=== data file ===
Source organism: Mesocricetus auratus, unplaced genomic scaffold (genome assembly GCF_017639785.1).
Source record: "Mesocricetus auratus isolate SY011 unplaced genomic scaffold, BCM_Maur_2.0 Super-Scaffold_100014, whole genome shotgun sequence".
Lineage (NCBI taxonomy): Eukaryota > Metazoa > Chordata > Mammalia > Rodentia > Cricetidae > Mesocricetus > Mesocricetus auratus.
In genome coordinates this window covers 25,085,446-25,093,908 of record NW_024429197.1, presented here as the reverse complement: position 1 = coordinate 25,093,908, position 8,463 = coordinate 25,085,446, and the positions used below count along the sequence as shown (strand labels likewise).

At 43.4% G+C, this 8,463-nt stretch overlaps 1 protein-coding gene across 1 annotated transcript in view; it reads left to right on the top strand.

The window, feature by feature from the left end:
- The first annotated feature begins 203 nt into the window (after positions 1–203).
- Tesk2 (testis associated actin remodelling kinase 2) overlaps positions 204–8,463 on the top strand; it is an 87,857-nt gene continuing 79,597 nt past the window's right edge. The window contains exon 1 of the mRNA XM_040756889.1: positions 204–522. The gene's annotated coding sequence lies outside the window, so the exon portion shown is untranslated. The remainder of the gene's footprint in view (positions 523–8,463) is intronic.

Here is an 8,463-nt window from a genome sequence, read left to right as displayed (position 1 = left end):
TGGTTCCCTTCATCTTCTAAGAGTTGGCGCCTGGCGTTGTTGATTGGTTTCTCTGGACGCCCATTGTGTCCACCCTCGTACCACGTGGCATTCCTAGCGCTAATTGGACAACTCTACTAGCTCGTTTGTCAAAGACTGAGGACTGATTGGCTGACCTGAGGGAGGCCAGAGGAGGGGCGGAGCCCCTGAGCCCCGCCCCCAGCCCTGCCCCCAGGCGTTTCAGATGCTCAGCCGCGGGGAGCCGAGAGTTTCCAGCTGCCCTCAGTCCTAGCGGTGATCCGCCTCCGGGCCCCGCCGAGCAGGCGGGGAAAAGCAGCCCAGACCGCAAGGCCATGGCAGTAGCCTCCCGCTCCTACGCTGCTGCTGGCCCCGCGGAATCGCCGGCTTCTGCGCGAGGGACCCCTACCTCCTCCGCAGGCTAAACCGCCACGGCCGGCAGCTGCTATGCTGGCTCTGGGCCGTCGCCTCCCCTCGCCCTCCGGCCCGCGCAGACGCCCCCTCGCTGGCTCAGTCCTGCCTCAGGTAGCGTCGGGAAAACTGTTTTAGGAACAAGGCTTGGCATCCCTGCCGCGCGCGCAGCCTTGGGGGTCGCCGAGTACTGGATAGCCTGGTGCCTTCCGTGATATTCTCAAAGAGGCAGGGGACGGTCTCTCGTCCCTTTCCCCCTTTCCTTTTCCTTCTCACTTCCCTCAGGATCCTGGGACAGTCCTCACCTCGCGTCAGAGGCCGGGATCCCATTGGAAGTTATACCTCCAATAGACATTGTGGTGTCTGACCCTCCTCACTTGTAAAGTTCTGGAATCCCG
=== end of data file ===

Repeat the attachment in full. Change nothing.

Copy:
Source organism: Mesocricetus auratus, unplaced genomic scaffold (genome assembly GCF_017639785.1).
Source record: "Mesocricetus auratus isolate SY011 unplaced genomic scaffold, BCM_Maur_2.0 Super-Scaffold_100014, whole genome shotgun sequence".
Lineage (NCBI taxonomy): Eukaryota > Metazoa > Chordata > Mammalia > Rodentia > Cricetidae > Mesocricetus > Mesocricetus auratus.
In genome coordinates this window covers 25,085,446-25,093,908 of record NW_024429197.1, presented here as the reverse complement: position 1 = coordinate 25,093,908, position 8,463 = coordinate 25,085,446, and the positions used below count along the sequence as shown (strand labels likewise).

At 43.4% G+C, this 8,463-nt stretch overlaps 1 protein-coding gene across 1 annotated transcript in view; it reads left to right on the top strand.

The window, feature by feature from the left end:
- The first annotated feature begins 203 nt into the window (after positions 1–203).
- Tesk2 (testis associated actin remodelling kinase 2) overlaps positions 204–8,463 on the top strand; it is an 87,857-nt gene continuing 79,597 nt past the window's right edge. The window contains exon 1 of the mRNA XM_040756889.1: positions 204–522. The gene's annotated coding sequence lies outside the window, so the exon portion shown is untranslated. The remainder of the gene's footprint in view (positions 523–8,463) is intronic.

Here is an 8,463-nt window from a genome sequence, read left to right as displayed (position 1 = left end):
TGGTTCCCTTCATCTTCTAAGAGTTGGCGCCTGGCGTTGTTGATTGGTTTCTCTGGACGCCCATTGTGTCCACCCTCGTACCACGTGGCATTCCTAGCGCTAATTGGACAACTCTACTAGCTCGTTTGTCAAAGACTGAGGACTGATTGGCTGACCTGAGGGAGGCCAGAGGAGGGGCGGAGCCCCTGAGCCCCGCCCCCAGCCCTGCCCCCAGGCGTTTCAGATGCTCAGCCGCGGGGAGCCGAGAGTTTCCAGCTGCCCTCAGTCCTAGCGGTGATCCGCCTCCGGGCCCCGCCGAGCAGGCGGGGAAAAGCAGCCCAGACCGCAAGGCCATGGCAGTAGCCTCCCGCTCCTACGCTGCTGCTGGCCCCGCGGAATCGCCGGCTTCTGCGCGAGGGACCCCTACCTCCTCCGCAGGCTAAACCGCCACGGCCGGCAGCTGCTATGCTGGCTCTGGGCCGTCGCCTCCCCTCGCCCTCCGGCCCGCGCAGACGCCCCCTCGCTGGCTCAGTCCTGCCTCAGGTAGCGTCGGGAAAACTGTTTTAGGAACAAGGCTTGGCATCCCTGCCGCGCGCGCAGCCTTGGGGGTCGCCGAGTACTGGATAGCCTGGTGCCTTCCGTGATATTCTCAAAGAGGCAGGGGACGGTCTCTCGTCCCTTTCCCCCTTTCCTTTTCCTTCTCACTTCCCTCAGGATCCTGGGACAGTCCTCACCTCGCGTCAGAGGCCGGGATCCCATTGGAAGTTATACCTCCAATAGACATTGTGGTGTCTGACCCTCCTCACTTGTAAAGTTCTGGAATCCCG